If not 1 Malaysia, then what?

Jema Khan
The Malaysian Insider
May 23, 2011

MAY 23 — Writing this article from Singapore which has just undergone its own general election, I wonder what other possible political themes may come out in Malaysian politics.

The Najib administration is pushing its 1 Malaysia theme which in general is supposed to appeal to a broad spectrum of Malaysians as its purpose is to be inclusive.

Even the opposition PR has to work on inclusive general themes that have broad appeal to the multiracial voter base that is Malaysia. Their theme cannot be far off from Najib’s 1 Malaysia.

It will still have to be a rose but by another name. They would not change the position of Islam or that of the Malays that is in the Constitution. No one who understands the nature of Malaysian politics would want that. The Constitution provides security both for the majority and the minorities within Malaysia.

So then what needs to change? To a large extent it is how the Constitution is interpreted by the powers that be. The problem arises when people try to interpret too far in what is written plainly.

If Article 11 guarantees freedom of religion then how come we have cases like Lina Joy’s coming up? If the Constitution provides that religions other than Islam may be practised freely in Malaysia how come we have the bible controversy coming up? It seems that some people are reading things which are not in our Constitution.

Our Constitution provides us with individual freedoms though some of these freedoms may be curtailed in some exceptional cases. The sad thing is that in a practical sense we seem to be using the exceptions far too often and forgetting about the main clauses that are supposed to keep us free. Even if we look at Article 152 which protects the position of the Malays; it has been interpreted by some as more of a right than a protection.

Najib’s 1 Malaysia hopes to liberalise the economy while at the same time making it more inclusive. It seeks greater meritocracy so that we are able to keep and harness our best talents so that we will achieve our development goals. It seeks greater racial and religious understanding that he himself engages in with the various interest groups.

For it to succeed, the legacy issues as mentioned above need to be rectified and clarified so that what is plainly written in the Constitution is practised and applied.

It’s hard to argue against what Najib is promoting but what is questionable is whether this is being put into effect on the ground. The likes of Perkasa are working contrary to Najib’s vision.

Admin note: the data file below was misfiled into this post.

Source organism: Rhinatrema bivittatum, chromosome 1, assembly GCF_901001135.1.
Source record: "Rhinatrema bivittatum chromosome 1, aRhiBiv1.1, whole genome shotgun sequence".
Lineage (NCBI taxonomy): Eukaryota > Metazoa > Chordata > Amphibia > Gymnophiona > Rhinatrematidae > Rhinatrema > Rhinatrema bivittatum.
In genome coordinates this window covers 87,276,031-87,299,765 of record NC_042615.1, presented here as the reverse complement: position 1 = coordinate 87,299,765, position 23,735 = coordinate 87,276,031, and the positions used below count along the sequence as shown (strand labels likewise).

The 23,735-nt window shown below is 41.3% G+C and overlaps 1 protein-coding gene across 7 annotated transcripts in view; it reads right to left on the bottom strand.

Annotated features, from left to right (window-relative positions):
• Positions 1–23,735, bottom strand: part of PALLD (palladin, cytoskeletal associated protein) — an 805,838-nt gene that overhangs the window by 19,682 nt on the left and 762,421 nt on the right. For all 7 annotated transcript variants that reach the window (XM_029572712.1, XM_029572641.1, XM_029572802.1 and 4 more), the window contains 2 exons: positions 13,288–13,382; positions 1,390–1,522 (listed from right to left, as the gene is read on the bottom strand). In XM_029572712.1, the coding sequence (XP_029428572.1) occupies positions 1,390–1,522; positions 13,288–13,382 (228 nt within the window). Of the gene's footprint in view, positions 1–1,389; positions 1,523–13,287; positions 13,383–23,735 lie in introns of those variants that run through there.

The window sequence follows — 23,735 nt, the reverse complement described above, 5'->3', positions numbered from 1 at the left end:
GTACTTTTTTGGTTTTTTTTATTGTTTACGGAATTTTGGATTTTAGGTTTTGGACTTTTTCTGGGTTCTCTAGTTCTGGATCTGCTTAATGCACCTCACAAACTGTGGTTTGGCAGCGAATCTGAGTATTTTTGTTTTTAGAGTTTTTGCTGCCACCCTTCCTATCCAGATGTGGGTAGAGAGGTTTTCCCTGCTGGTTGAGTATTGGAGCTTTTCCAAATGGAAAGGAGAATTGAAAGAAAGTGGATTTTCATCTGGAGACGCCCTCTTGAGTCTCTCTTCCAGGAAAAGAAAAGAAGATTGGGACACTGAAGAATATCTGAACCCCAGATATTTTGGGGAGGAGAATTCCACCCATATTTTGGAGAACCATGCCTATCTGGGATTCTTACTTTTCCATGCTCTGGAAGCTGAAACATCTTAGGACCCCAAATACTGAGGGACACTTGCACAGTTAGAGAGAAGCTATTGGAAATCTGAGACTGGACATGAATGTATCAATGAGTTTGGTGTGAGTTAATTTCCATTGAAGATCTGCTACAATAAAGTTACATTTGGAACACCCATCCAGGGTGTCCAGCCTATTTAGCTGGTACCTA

They are the proverbial spanner in the works. While I understand Najib’s wish to engage all stakeholders, he really shouldn’t be wasting too much time on Perkasa’s rants.

Malaysia’s NEP has done well for the Bumiputras having brought their share of corporate wealth up from under two per cent in 1969 to about 20 per cent by the mid-1990s. It has unfortunately not been able to move since then to the goal of 30 per cent as is wanted by groups like Perkasa. To me this is easily solved if that is what Perkasa and the Malays really want.

We take the biggest and most profitable companies like Petronas that the government owns and privatise them, giving shares to the people according to their racial composition. Thus the Bumiputras would then own about two-thirds of these companies and the non-Bumiputras about a third. Overall the corporate shareholdings of the Bumiputras will easily reach and even surpass the 30 per cent goal that Perkasa is crying out for.

To me though this is not the priority. Rather than constant bickering about how to share the cake, we should look at how to increase the size of the cake. This requires us to be united as a nation.

From a business viewpoint, our diversity is our strength if we know how to use it properly. Our ethnic diversity makes it easy for us to do business in India, China, Indonesia, the Islamic world and countries where English is spoken.

We as a nation have an advantage compared to others if we are united. If we practise meritocracy, substantially improve our education system and reduce corruption, we would be world class.

1 Malaysia is not an option but a necessity if we want to keep our date with destiny as a truly developed nation.

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